Congressman Jim Cooper

Representing the 5th District of Tennessee
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Bipartisan Effort Wants More Nashville Teens Voting

Oct 26, 2015
In The News

By Frank Daniels III in The Tennessean 

“Our elections don’t suffer from over-participation,” deadpanned state Sen. Steve Dickerson, R-Nashville, last week when asked why he was partnering with U.S. Rep. Jim Cooper, D-Nashville, to encourage teenagers to register to vote.

While there should be no surprise that younger adults are the least likely to vote, the totals from the most recent Metro election were eye-opening.

Only 2 percent of the voters were under age 25, and less than 10 percent were under age 35. Almost 30 percent of the adults living in Nashville are between 18 and 34. People over 50 years old cast more than 70 percent of the votes in the election.

Dickerson and Cooper are working with the Davidson County Election Commission to raise awareness of a Tennessee program that allows high school students to register for the vote when they are 17 (they can’t vote until they are 18 years old, of course). State law requires local election commissions to conduct voter registration in every high school — public and private — in the county.

Last year, about 15 percent of eligible high school students registered to vote. In 2016, a presidential election year, Dickerson and Cooper hope to double the registrations.

The Davidson election commission has targeted Jan. 25-28, 2016, to register high school students, and is working with the Mayor's Youth Council, the Metro school board and the Metro Council to provide volunteers at the schools to man voter registration tables and collect voter registration forms.

Competitive spirit

To encourage a little competitive spirit, for the first time the high schools will get to see how their cohorts are doing in registrations.

In 2014-15, the top three public high schools in registrations were:

  • Hume-Fogg with 121;
  • Antioch with 99;
  • Pearl-Cohn with 84.

Hillsboro High School had the largest percentage increase, 825 percent, from eight to 74 voters registered. Cane Ridge had the largest decrease, going from 228 to 38 voters registered.

In 2014-15, the top three private high school registrations were:

  • Harpeth Hall with 64;
  • University School with 36;
  • Ensworth and Ezell Harding tied with 35.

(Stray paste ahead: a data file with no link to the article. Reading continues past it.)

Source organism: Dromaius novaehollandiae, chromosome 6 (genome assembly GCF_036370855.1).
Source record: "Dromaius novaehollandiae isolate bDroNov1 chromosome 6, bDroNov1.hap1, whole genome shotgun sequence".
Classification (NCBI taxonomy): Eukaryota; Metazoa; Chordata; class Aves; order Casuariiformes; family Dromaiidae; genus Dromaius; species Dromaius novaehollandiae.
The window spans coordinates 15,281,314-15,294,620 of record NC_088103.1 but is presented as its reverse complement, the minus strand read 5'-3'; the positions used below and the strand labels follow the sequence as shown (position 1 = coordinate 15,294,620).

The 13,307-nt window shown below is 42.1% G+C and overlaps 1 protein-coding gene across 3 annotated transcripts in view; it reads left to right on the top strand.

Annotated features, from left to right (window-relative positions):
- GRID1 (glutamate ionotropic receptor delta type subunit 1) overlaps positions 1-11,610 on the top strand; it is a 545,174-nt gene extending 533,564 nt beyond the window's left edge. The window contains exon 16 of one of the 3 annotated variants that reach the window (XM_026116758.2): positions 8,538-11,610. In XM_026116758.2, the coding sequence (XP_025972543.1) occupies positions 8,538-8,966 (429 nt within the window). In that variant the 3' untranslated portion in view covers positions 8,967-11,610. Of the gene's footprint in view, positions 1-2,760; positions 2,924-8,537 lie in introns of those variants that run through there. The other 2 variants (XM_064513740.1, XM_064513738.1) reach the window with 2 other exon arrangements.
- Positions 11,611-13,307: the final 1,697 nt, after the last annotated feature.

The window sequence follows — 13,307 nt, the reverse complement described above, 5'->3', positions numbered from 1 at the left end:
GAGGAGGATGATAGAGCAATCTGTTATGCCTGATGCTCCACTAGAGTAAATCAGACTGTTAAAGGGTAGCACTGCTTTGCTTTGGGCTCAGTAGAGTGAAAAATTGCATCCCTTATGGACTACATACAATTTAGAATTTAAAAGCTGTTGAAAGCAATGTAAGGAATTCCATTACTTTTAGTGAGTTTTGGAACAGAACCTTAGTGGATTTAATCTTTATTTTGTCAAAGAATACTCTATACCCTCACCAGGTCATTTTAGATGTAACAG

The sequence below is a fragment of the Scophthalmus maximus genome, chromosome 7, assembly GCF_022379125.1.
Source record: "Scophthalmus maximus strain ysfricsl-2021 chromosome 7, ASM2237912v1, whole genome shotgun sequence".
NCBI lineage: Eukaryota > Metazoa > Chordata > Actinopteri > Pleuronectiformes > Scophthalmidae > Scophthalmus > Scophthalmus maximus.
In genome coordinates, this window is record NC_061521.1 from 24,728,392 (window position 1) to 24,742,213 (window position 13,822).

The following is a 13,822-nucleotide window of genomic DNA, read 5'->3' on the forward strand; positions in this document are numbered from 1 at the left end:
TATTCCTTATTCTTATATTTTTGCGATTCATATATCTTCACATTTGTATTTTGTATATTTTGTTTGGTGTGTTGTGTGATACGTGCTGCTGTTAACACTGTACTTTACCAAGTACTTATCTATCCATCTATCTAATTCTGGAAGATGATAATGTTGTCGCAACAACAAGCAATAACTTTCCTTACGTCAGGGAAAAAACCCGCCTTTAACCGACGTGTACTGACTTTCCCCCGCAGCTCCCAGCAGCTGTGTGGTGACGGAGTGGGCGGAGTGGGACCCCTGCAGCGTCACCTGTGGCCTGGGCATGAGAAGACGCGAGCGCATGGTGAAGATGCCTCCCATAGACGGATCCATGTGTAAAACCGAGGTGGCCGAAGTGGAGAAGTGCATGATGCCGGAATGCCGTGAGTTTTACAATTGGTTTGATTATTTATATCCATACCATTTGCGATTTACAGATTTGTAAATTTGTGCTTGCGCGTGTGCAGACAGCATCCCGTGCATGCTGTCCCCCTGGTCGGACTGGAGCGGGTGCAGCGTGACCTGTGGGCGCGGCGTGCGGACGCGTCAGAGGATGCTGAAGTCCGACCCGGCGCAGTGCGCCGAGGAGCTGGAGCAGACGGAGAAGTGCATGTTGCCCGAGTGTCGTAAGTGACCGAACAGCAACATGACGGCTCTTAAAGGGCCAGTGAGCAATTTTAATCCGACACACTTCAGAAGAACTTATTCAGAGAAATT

Harpeth Hall also had the greatest year-over-year increase in 17- and 18-year-old voter registrations, while Nashville Christian had the largest decrease.

Presidential years are popular

I apologize for the obviousness of this observation: presidential election years generate dramatically different interest from voters. It seems perverse, but the less direct impact the office has on local residents the more likely they are to vote.

Presidents No. 1, governors No. 2, mayors and council members a distant third.

In 2000, when Democrat Al Gore ran against Republican George W. Bush, 62 percent of Nashville’s registered voters cast a ballot; tellingly, in the 2004 presidential election, turnout in Davidson County jumped to 66.45 percent.

In 2002, when former Nashville mayor Phil Bredesen won his first term as Tennessee governor, 50.1 percent of registered voters went to the polls, and turnout was very similar in 2006 at 49.6 percent of voters casting ballots.

The 2010 election, won by former Knoxville mayor Bill Haslam, had a lower turnout in Nashville than the two preceding gubernatorial elections, 44.4 percent.

In August 2003, when Bill Purcell ran for his second term as Nashville mayor, 18.3 percent of registered voters showed up and voted.

In 2007, when Karl Dean was elected to his first term as Nashville mayor, turnout was just over 30 percent of registered voters; his 2011 re-election bid brought 19.7 percent of voters to the poll.

This year in the mayoral runoff, when Megan Barry beat David Fox, turnout was 29.63 percent.

The monotonous rhythm goes on … and we have not created compelling reasons for younger citizens to get engaged.

Perhaps their absence from the ballot box, and from the debate, is a large factor in the declining civility of our political discourse.

Civics test to be required

Beginning in January 2017, Tennessee high school students will have to pass a civics test as part of their graduation requirements.

The General Assembly passed a bill introduced by Sen. Mark Norris, R-Tipton, and Rep. Gerald McCormick, R-Chattanooga, requiring local school districts to administer a shortened version of the test given to immigrants wishing to become naturalized Americans.

I imagine that the practical application of that test is high schools working with their local election commissions to increase registration to vote.

We should applaud Dickerson, Cooper and the Davidson County Election Commission for their efforts to take the first step in increasing engagement in the political process.

Students that register during the January drive, and that turn 18 by the end of February, will be eligible to vote in the March presidential preference primary.

http://www.tennessean.com/story/opinion/columnists/frank-daniels/2015/10/24/bipartisan-effort-wants-more-nashville-teens-voting/74468762/